Clayton Christensen, Nikhil Sahni, and Maxwell Wessel wrote the cover story for the latest edition of the Stanford Social Innovation Review, titled: Unleashing Breakthrough Innovation in Government. I was left disappointed, but gained clarity on what I want to learn more about.
The five projects highlighted in the article as “disruptive innovation” transported me back to the ‘90s. In this era, growth was achieved through cutting costs, mainly by replacing old technology, machines and people with new technology. Four of the five success stories featured in the article were instances where the project outcome was reduced costs, and the solution was to bring in a new technology to replace the old. A new solar trashcan replaces the static metal ones. An app replaces street meters. A 3-1-1 phone number goes online/mobile. They all have the same basic story line but each with a different, novel technology solution at its core. Even reading about the implementation is the same. The article notes that in each case “experiments” were run, however, what is described as an experiment is simply a pilot, a way to work out the kinks before going wider. Don't get me wrong, a pilot is better than just crossing your fingers and launching broadly, but its value is nothing compared to running a low-fidelity in-market experiment with a few distinct concepts. Unlike a pilot, an in-market experiment allows for a complete pivot if need be.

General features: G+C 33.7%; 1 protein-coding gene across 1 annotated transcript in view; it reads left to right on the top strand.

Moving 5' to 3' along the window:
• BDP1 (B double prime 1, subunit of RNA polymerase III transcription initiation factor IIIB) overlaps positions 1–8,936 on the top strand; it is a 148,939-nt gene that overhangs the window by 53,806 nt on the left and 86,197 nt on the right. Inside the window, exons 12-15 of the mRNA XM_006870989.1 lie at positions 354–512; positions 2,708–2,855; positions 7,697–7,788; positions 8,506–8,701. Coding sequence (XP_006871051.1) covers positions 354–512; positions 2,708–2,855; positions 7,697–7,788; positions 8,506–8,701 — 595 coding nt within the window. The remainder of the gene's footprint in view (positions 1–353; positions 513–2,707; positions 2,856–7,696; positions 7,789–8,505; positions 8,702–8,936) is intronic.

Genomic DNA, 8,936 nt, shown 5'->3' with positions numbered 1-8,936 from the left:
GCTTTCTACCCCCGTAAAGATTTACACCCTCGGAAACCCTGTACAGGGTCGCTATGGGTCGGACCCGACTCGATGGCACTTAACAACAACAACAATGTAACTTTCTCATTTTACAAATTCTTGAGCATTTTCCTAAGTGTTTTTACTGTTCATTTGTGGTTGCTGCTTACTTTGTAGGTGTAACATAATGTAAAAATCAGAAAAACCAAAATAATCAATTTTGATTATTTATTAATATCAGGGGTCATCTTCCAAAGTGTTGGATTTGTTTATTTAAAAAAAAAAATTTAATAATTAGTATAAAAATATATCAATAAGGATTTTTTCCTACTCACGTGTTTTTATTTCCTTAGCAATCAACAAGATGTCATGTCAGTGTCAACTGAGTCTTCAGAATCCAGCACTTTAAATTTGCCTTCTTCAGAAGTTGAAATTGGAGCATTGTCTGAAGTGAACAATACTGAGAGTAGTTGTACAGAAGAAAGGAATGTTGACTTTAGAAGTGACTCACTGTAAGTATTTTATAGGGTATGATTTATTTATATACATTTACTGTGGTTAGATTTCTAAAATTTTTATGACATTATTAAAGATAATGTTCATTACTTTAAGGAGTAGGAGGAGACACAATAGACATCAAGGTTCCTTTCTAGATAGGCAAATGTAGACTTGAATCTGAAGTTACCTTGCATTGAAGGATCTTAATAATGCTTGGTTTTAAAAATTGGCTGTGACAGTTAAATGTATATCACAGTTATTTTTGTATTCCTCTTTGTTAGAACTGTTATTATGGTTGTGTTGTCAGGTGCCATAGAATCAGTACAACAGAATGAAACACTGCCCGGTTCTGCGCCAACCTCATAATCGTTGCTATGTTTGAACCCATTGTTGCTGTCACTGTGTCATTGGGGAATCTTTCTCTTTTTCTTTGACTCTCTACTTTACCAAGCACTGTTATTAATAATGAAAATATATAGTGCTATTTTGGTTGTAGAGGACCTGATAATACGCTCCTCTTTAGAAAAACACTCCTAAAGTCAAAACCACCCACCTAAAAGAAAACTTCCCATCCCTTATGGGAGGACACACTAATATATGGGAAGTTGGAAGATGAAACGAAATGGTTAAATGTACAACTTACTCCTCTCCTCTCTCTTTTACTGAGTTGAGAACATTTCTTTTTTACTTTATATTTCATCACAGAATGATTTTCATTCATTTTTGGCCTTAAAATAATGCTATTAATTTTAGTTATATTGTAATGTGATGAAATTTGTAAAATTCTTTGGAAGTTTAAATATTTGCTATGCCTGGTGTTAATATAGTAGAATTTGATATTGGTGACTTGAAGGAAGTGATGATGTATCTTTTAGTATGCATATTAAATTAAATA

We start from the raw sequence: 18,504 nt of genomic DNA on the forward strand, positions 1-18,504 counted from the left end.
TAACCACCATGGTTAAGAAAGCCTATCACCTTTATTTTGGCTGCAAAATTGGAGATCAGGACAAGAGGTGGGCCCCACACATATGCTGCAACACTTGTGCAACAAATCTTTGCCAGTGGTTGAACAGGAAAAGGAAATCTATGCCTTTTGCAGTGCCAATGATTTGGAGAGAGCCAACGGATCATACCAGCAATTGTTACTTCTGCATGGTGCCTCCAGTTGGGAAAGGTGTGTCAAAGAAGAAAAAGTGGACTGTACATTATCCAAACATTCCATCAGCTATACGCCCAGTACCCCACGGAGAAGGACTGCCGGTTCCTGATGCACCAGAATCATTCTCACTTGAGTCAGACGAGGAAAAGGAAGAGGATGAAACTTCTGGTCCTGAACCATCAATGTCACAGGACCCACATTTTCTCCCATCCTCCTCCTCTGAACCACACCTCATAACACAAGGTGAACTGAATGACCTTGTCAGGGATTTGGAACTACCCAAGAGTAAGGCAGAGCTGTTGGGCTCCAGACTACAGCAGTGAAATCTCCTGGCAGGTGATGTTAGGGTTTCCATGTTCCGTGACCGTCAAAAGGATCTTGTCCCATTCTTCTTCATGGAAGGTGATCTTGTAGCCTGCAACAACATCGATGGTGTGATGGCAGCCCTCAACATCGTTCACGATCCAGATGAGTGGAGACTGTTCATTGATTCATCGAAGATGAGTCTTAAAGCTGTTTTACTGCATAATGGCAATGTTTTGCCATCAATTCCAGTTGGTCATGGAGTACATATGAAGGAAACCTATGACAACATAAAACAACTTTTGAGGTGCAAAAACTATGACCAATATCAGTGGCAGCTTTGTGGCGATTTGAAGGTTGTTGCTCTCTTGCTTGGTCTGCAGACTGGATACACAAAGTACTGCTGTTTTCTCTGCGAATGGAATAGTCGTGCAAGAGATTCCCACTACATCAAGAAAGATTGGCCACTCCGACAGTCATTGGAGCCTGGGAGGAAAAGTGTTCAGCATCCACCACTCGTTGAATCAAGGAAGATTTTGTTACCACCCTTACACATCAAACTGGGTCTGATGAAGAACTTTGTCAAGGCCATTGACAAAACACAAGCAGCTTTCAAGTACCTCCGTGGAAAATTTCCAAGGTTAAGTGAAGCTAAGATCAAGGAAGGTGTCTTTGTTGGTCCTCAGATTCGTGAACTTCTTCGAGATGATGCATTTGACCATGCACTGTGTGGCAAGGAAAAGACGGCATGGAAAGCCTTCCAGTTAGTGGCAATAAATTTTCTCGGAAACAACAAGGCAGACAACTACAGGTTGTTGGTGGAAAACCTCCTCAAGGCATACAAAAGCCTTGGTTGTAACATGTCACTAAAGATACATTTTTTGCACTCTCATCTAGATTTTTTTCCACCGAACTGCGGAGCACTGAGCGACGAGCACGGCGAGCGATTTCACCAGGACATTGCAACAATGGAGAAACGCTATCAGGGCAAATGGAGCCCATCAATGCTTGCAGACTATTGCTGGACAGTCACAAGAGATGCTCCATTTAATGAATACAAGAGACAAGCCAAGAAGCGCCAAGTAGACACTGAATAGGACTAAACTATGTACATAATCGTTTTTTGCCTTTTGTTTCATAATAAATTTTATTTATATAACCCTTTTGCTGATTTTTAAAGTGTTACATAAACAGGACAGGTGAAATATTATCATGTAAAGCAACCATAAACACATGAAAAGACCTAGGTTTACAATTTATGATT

As I reflected on the article I realized that the projects brought forth as shining stars of government innovation were, in fact, incremental, not disruptive. Not that there is anything wrong with that. I love me some incremental innovation. Why?
It builds your confidence, makes your customers’ lives better, and probably gets you more resources to keep being more innovative. And it’s easy because it’s a not-too-distant cousin of process improvement. Which we, as large organizations, love because after nearly three decades of doing it, we’re pretty comfortable with it.
Also, I LOVE being on the receiving end of incremental innovations (particularly the Parkmobile app that is the center piece of the article - hallelujah for no more quarters). But I want to go a level deeper and get out of the '90s. So— I have some questions for my civil servant friends:
- Can you pivot?
- Is the annual budget and planning process open to knowing that something in the next year will meet an unmet need but not knowing what that will be?
- Is learning just as valid of an outcome as a specific program, product or service for OMB, Congress or taxpayers (to name a few)?
What questions do you have for our civil servants? What’s the back story you’d want to hear? Let’s co-create and learn how we can help Uncle Sam get really get disruptive.